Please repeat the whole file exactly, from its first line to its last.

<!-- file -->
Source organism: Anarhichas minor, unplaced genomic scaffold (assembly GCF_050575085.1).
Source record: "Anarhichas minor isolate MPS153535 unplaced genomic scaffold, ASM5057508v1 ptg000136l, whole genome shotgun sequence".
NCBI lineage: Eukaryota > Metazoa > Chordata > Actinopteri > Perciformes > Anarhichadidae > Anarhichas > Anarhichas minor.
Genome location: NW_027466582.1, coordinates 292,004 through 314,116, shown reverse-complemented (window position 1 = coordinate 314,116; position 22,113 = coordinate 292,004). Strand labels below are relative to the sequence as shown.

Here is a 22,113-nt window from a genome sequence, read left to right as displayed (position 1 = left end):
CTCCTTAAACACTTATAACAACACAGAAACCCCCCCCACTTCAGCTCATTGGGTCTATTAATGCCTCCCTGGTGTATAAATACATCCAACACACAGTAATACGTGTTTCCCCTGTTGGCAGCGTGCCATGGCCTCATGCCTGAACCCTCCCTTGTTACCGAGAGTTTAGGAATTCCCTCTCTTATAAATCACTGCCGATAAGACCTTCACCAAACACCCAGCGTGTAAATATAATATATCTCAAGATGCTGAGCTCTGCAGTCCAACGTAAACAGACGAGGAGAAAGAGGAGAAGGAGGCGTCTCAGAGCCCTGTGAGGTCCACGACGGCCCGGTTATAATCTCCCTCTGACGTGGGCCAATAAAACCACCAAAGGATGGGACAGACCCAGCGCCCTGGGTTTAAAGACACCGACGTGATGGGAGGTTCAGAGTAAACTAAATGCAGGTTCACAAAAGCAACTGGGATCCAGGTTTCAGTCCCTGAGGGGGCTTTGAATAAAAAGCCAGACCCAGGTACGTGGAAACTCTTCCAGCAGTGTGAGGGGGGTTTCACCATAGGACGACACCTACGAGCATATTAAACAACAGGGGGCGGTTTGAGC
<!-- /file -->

Source organism: Anarhichas minor, unplaced genomic scaffold (assembly GCF_050575085.1).
Source record: "Anarhichas minor isolate MPS153535 unplaced genomic scaffold, ASM5057508v1 ptg000136l, whole genome shotgun sequence".
NCBI lineage: Eukaryota > Metazoa > Chordata > Actinopteri > Perciformes > Anarhichadidae > Anarhichas > Anarhichas minor.
Genome location: NW_027466582.1, coordinates 292,004 through 314,116, shown reverse-complemented (window position 1 = coordinate 314,116; position 22,113 = coordinate 292,004). Strand labels below are relative to the sequence as shown.

Here is a 22,113-nt window from a genome sequence, read left to right as displayed (position 1 = left end):
CTCCTTAAACACTTATAACAACACAGAAACCCCCCCCACTTCAGCTCATTGGGTCTATTAATGCCTCCCTGGTGTATAAATACATCCAACACACAGTAATACGTGTTTCCCCTGTTGGCAGCGTGCCATGGCCTCATGCCTGAACCCTCCCTTGTTACCGAGAGTTTAGGAATTCCCTCTCTTATAAATCACTGCCGATAAGACCTTCACCAAACACCCAGCGTGTAAATATAATATATCTCAAGATGCTGAGCTCTGCAGTCCAACGTAAACAGACGAGGAGAAAGAGGAGAAGGAGGCGTCTCAGAGCCCTGTGAGGTCCACGACGGCCCGGTTATAATCTCCCTCTGACGTGGGCCAATAAAACCACCAAAGGATGGGACAGACCCAGCGCCCTGGGTTTAAAGACACCGACGTGATGGGAGGTTCAGAGTAAACTAAATGCAGGTTCACAAAAGCAACTGGGATCCAGGTTTCAGTCCCTGAGGGGGCTTTGAATAAAAAGCCAGACCCAGGTACGTGGAAACTCTTCCAGCAGTGTGAGGGGGGTTTCACCATAGGACGACACCTACGAGCATATTAAACAACAGGGGGCGGTTTGAGC